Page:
Time Magazine: TX millionaire, PA lawyer, 400 cockfighters

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– Gameness til the End

‘Chicken men’ once ruled roost in annual underground ritual

June 29, 2014 | Joy Wallace Dickinson, Florida Flashback

In some Orlando circles, July 4 once meant more than patriotic celebrations of our nation’s birth. It also marked the end of the cockfighting season.

In 1948, the season’s biggest tournament even made Time magazine, although “no word of it appeared in Florida newspapers,” the report noted. Then, “Florida was the only state in the union where cockfighting was legal,” but the heavy betting that accompanied the matches was not — hence the secrecy.

The crowd of about 400 at one match included a Texas oil millionaire, a Philadelphia income-tax lawyer and a reputed professional gambler from Memphis. The Philadelphia man crowed that he trained his champs on a special diet of “such highfalutin food as cakes with French brandy, oysters, apples, sprouted oats, plain oats, eggs and flint corn,” according to Time.

The fans weren’t all men. “Come on, red rooster, kill him,” one woman yelled from the crowd during a match.

Fowl arrived by air, rails

These underground tournaments took place west of Orlando in Orlo Vista, according to the 1939 Federal Writers’ Project guidebook to Florida, which described the “pit” as “a barnlike structure with a seating capacity of more than 1,000” at Lake San Susan.

The season began in Thanksgiving and ended July 4, and its highlight — the big annual tournament in January — had “become in its field what the Kentucky Derby is to followers of the turf.”

In 1948, some of the gamecocks arrived by private railroad cars. The heaviest hitter among the “chicken men” was former boxer Bobby Manziel from Texas, according to Time. Manziel had struck it rich wildcatting for oil on $700 borrowed from his pal Jack Dempsey. His birds arrived in a special plane.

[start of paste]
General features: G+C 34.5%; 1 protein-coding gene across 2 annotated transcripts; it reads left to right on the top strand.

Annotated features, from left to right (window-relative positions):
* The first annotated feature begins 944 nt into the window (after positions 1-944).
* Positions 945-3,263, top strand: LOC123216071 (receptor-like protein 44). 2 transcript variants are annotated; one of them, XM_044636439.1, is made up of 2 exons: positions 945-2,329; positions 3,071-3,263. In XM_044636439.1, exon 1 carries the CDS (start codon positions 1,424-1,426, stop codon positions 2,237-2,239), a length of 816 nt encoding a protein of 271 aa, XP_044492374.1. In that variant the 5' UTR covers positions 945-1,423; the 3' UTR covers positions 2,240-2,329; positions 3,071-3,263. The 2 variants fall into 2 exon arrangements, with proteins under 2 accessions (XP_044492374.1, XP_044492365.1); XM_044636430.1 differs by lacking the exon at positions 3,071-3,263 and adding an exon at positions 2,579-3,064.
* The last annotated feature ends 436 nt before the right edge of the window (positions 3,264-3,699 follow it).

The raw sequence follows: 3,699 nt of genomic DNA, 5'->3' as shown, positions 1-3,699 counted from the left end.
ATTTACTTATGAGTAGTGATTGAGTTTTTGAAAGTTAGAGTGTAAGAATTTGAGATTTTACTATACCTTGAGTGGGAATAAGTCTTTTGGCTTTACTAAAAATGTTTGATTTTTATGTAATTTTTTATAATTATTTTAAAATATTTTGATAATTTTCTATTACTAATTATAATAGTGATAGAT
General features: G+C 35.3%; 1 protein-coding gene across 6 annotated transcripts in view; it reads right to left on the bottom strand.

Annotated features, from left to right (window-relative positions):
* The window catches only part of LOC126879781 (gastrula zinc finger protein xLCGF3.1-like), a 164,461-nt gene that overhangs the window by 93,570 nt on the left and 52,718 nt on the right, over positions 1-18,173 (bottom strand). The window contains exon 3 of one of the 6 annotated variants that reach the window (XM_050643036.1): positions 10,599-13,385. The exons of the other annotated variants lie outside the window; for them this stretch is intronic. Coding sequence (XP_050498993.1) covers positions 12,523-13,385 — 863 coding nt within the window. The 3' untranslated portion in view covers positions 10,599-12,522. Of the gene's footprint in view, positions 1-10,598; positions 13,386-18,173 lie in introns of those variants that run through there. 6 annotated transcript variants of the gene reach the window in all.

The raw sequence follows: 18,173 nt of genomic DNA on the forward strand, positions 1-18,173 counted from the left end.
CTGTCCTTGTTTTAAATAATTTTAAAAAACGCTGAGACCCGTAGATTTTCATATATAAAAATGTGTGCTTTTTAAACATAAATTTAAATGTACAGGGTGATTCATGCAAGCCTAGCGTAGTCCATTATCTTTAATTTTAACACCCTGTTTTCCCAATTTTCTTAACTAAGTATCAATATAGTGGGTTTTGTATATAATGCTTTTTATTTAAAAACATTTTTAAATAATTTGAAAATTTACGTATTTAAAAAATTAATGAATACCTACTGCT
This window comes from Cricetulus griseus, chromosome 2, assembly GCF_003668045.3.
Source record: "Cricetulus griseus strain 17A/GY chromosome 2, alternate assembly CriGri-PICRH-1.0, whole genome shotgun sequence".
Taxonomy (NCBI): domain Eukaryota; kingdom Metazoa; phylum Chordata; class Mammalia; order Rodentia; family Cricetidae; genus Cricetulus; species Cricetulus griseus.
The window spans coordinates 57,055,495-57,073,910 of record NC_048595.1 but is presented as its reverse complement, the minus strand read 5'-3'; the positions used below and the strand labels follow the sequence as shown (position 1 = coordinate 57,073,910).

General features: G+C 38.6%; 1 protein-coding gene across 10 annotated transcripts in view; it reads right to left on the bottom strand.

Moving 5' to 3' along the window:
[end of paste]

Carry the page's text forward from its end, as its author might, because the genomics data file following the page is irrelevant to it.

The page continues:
The action began when the referee addressed the crowd: “Gentleman, please clear the pit.” Then, as Time described it, “The men began to drift off the dirt-floored circle; the chanting of bets continued. . . . The usual bet was $100. The big ones — $1,000 and up — were made more quietly, by a whisper, a nod, a flick of the finger. On the wall was a sign saying ‘No profanity allowed.’ ” A young mother in the crowd nursed a baby with a bottle.

One of the most winning chicken men was John Kehoe, a tough old Pennsylvania bird who cheered on his fighting fowl from his wheelchair, according to Time.

“I fight chickens, you know. I’m proud of it — keeps me alive,” he bellowed to the Time reporter.

At the tournament’s halfway mark, Kehoe’s chickens had won seven fights without losing one.

“Their owner chortled from his wheelchair, ‘The way they’re dropping, you’d think I was using a shotgun on them.’ ”

Cockfighting is now illegal in all 50 states (it isn’t in Puerto Rico), but it also continues to be widespread despite lawmakers’ efforts to ban the raising and trading of fighting animals. In February, more than 3,000 fighting roosters were rescued as part of a New York bust dubbed “Operation Angry Birds,” according the New York State Attorney General’s office and ASPCA officials.




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